Photo taken in:TopolcanyYear when photo was taken:1931Country name at time of photo:Czechoslovakia, 1918-1938Country name today:Slovakia
This photograph was taken in Topolcany in 1931. I, Ruzena, am on the right, sitting beside me is Rudolf, the younger of my two older brothers, and behind us is our older brother Andrej. The photo was taken during the time I was learning to walk. They told me that when the photographer had posed me and walked back to his camera, I would run after him. So my older brother had to hold me from behind.
We spoke German at home. My father learned his trade in Vienna, where he'd lived from the age of twelve almost up to World War I, so German was his mother tongue. My mother could also speak German, but her main language was Hungarian. With the maid my parents spoke Slovak, and when they didn't want the children to understand them, they spoke Hungarian together. We, the children, spoke Slovak together, after all, all three of us attended a Slovak school. So at home there were three languages spoken, but German dominated.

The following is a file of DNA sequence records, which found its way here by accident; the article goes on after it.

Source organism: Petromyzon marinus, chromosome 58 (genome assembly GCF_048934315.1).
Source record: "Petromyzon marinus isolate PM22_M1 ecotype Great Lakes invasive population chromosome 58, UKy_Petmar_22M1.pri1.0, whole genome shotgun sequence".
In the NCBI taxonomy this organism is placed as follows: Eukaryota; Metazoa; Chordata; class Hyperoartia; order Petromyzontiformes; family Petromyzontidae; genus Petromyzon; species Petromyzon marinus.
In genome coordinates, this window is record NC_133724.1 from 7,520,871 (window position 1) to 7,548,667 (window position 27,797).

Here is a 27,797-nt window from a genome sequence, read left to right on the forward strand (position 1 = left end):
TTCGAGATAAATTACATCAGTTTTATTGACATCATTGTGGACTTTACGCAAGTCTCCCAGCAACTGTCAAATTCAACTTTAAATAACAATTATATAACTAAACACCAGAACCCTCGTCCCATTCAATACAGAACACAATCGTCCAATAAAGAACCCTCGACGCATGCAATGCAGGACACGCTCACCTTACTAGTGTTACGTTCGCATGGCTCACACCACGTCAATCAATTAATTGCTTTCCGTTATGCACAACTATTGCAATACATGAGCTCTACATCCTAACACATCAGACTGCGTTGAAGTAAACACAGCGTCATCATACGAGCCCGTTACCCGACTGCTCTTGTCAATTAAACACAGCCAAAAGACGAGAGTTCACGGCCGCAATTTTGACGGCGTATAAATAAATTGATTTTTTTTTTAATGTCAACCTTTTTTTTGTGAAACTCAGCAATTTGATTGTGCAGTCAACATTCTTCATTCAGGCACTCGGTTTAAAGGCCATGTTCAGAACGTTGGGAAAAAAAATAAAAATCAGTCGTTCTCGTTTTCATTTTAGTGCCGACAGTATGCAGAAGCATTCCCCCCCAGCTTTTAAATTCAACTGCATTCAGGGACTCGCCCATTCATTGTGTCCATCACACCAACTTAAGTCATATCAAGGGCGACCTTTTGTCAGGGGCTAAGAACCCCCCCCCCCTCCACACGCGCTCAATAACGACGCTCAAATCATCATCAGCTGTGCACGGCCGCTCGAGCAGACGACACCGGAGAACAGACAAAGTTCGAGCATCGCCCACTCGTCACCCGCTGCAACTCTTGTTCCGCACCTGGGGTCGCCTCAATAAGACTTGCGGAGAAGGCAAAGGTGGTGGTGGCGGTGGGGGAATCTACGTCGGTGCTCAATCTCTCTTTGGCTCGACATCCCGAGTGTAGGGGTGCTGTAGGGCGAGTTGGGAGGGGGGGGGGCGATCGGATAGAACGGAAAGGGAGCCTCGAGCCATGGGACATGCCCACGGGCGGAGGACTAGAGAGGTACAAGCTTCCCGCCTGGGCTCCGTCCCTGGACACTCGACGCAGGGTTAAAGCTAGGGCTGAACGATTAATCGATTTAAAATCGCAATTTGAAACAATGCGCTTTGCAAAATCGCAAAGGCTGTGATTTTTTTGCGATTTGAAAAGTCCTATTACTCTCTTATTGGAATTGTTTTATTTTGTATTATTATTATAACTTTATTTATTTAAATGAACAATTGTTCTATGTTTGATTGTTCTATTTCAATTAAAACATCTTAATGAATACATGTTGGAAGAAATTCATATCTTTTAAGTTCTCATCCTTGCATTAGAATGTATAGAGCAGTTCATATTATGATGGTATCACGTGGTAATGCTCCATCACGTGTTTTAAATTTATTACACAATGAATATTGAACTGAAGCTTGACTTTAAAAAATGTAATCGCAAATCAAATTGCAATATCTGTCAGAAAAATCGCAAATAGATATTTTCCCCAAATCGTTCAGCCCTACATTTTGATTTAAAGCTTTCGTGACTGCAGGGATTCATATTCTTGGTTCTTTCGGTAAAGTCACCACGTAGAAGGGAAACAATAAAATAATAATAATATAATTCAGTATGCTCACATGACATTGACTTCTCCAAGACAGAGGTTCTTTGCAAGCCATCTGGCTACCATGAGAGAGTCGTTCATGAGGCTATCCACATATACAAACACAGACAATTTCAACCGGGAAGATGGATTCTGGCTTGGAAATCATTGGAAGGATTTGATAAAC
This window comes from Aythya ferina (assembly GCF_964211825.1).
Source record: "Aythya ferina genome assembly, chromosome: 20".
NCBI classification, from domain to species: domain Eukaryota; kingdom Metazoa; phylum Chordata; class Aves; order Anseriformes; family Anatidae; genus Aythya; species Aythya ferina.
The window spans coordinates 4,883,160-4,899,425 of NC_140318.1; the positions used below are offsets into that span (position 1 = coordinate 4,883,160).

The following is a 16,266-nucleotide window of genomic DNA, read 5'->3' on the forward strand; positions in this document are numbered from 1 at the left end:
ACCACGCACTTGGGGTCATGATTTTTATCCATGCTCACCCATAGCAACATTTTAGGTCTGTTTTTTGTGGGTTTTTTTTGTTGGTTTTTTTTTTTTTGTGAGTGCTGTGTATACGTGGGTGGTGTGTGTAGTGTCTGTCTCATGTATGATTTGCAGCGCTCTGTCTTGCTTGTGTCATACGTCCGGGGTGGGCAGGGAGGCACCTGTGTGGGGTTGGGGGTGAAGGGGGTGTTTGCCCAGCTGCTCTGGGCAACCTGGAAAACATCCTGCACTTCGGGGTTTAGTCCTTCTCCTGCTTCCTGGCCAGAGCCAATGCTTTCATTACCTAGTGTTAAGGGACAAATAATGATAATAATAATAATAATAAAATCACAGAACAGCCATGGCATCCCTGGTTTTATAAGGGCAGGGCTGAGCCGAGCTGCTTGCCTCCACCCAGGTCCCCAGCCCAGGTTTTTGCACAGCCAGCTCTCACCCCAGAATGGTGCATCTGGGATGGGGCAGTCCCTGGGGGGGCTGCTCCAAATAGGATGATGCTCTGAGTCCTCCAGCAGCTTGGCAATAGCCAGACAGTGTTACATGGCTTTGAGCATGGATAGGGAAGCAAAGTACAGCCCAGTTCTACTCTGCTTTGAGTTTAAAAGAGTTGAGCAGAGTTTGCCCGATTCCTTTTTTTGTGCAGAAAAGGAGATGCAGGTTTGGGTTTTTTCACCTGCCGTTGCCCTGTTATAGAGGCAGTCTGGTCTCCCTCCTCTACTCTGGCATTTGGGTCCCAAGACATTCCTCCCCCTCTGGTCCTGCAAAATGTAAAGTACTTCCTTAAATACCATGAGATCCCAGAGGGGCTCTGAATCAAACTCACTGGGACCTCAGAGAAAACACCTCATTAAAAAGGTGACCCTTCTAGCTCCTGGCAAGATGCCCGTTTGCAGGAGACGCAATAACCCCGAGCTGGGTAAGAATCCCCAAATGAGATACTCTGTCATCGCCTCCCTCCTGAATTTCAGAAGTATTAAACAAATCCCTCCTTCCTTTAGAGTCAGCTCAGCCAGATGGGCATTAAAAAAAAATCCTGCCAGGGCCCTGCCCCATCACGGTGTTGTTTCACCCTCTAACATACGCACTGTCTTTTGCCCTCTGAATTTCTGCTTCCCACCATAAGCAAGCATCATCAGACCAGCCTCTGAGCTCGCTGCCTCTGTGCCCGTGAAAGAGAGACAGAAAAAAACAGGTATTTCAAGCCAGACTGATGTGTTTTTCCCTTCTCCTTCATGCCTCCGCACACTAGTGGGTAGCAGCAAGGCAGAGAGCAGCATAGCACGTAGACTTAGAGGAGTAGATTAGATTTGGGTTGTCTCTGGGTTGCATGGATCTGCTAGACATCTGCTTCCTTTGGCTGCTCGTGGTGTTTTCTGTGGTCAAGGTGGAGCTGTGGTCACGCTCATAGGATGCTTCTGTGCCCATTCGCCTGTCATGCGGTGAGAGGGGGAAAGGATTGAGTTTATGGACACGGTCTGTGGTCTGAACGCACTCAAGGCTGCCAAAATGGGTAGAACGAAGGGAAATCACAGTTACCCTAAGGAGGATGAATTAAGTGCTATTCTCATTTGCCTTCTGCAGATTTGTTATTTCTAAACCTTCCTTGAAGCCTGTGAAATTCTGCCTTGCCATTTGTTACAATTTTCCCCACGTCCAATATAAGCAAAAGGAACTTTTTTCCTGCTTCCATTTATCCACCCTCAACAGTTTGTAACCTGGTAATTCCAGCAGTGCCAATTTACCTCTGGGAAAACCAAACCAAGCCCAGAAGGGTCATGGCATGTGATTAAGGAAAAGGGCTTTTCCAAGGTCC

As far as clothing goes, we all dressed the same as everyone else of our social class, regardless of religion. Which means no typical Jewish clothing. My father always wore a suit. Under his suit jacket he had a vest, and pinned on it he had a pocket watch on a gold chain. My mother liked wearing silk dresses most of all. Up until she died, she wore mostly silk dresses, even at home. Up to lunchtime she'd wear a normal dress, so that the silk ones wouldn't smell like the kitchen, and after lunch she'd shower and put on a silk dress. I remember going around looking for silk for her dresses. Because back then you couldn't always get it.
My father was a very kind father. You know, he was already relatively old when his children were born. My brother Rudolf was born when my father was 52, and I was born a year later. We were his treasures. Otherwise he worried about his business. He lived for that. He and Mother got along very well. Sometimes he'd grumble a little to himself, but I never heard them argue. My father was a very honorable person. Honor was very important in our home. One always kept one's word, and lying was completely out of the question. They were principles, which today, especially in Slovakia, are no longer at all principal. I observe the principles I was brought up in to this day, and my brother Rudolf is a very correct and principled person. Our mother was very strict with us. She always emphasized what a person's responsibilities were. She never talked about rights.